Five days in this remote part of Bolivia and we continued to be so impressed with the kindness of the indigenous people that live here and the abundance of biodiversity that swarms around the river banks. It was time to start the 100km journey back down the river, with the plans to stay at the education institute and spend more time with the students.
Upon arriving, we took another shower in classic Tipnis style, which consisted of a bucket, a small wooden canoe and a beautiful setting sun as pink dolphins would curiously pass by.
The next three days we’re spent getting our hands dirty and enjoying the company of the keen young students that live for soccer and have far more impressive practical skills than we ever will. Every night as the sun set we played soccer and got absolutely thrashed. We helped them plant corn and sat on the sidelines as they rode horses bareback whilst rounding up other horses to the stables.
If we didn’t think we we’re out in the wild enough, with the camines, pink dolphins and cappawera’s being an often sighting, we awoke at night to hear the growling of tigers just on the other side of the river. The next morning, we went across the river to spot the footprints. Right there, out in the middle of the Amazon as we slept, tigers, and likely jaguars too, would be strolling looking for a little fat kid like Lachie to chew on. Thankfully for Lachie they were on the other side of the river.
Conveniently, the soccer world cup was held on our final day at the institute. I couldn’t think of a better way to watch the game than on a tiny little TV, with 30 odd indigenous local from surrounding villages in shack out in the sticks of the Amazon. And then France went and F***** the whole day by winning. Chattes.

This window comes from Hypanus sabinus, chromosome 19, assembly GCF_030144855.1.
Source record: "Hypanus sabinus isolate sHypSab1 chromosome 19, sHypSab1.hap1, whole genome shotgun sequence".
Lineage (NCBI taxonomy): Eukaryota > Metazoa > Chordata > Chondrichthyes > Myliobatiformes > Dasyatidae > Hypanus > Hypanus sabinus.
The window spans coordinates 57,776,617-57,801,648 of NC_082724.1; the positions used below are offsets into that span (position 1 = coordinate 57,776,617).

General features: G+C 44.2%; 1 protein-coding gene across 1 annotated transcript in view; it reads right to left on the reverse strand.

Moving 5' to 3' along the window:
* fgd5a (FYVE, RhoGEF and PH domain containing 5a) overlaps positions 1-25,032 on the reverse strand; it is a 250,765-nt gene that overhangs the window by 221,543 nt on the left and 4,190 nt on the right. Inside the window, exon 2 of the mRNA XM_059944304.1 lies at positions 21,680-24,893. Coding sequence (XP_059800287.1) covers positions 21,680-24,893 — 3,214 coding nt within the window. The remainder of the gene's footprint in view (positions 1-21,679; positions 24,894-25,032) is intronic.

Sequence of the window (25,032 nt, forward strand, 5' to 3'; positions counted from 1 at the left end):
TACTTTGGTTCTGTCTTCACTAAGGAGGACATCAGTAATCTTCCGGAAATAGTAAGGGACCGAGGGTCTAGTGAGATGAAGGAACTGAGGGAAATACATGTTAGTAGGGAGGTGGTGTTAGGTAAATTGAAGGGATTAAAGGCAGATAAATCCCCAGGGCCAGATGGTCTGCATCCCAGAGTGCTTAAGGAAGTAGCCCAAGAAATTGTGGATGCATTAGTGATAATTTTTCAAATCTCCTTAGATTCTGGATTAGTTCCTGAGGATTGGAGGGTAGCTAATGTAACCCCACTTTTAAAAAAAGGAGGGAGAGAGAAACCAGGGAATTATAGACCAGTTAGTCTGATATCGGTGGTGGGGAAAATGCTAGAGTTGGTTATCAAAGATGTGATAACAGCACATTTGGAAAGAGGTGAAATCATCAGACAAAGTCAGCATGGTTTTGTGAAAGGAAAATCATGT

Saying goodbye to the students and teachers was for me an intensely gratifying experience. As we headed of back to the city, back to the hustle and bustle and noise of the world, these talented kids would stay, living out the years learning self-sustaining practices in the tranquillity of the jungle. The bliss and lifestyle struck a cord in all of us, and experiencing that lifestyle first hand, although briefly, was an experience we will hold onto for decades.
The next two days brought more surprises, more sunset river swims, more beautiful locals and villages and searching for odd types of food. We would get on the boat before sunrise and watch the sun pop over the horizon as the jungle came to life. The birds would begin to chirp and howler monkeys would produce a roaring sound like thunder emanating from the distant forest.
We had a 10 hour boat trip on the last day and it would be a race against light to get back to the village where a car was waiting to pick us up. That didn’t stop Fernando and the ledgies driving the boat pulling over every few kilometres to search for turtle eggs. We followed Fernando along the river banks as he expertly found where the turtles lay their eggs the night before. Digging 30cm in the sand and there they were, 20-30 eggs covered in the sand. Turtles are by no means endangered here and live in abundance, but we all we’re left feeling a little empty as all the eggs we’re collected to be eaten later. Though it seemed bad at he time seeing this, I was reminded that things are far worse in the way we source many animal products in the west, and the way food is sourced and grown here is far more sustainable than the intensive practices seen back home.
We made it back the start, but the journey wasn’t over yet. Cramming into a pickup truck with 15 other locals, we definitely didn’t enjoy the bumpy 2h ride back to Trinidad. Another stunning sunset over the forest kept us joyous momentarily. The memories and insane experiences we’d just had over past 10 days personally filled be with so much gratitude and love for not only the insaley lucky voyage we’d been on, but for the connections and relationships we’d made with incredible people.
From Trinidad we started the long, epic and partly sketchy ride to La Paz. With epic waterfalls, snowstorms, hypothermia and an absoluter bender of a night in La Paz, this leg was certainly one to remember, for the best and worst reasons. More to come.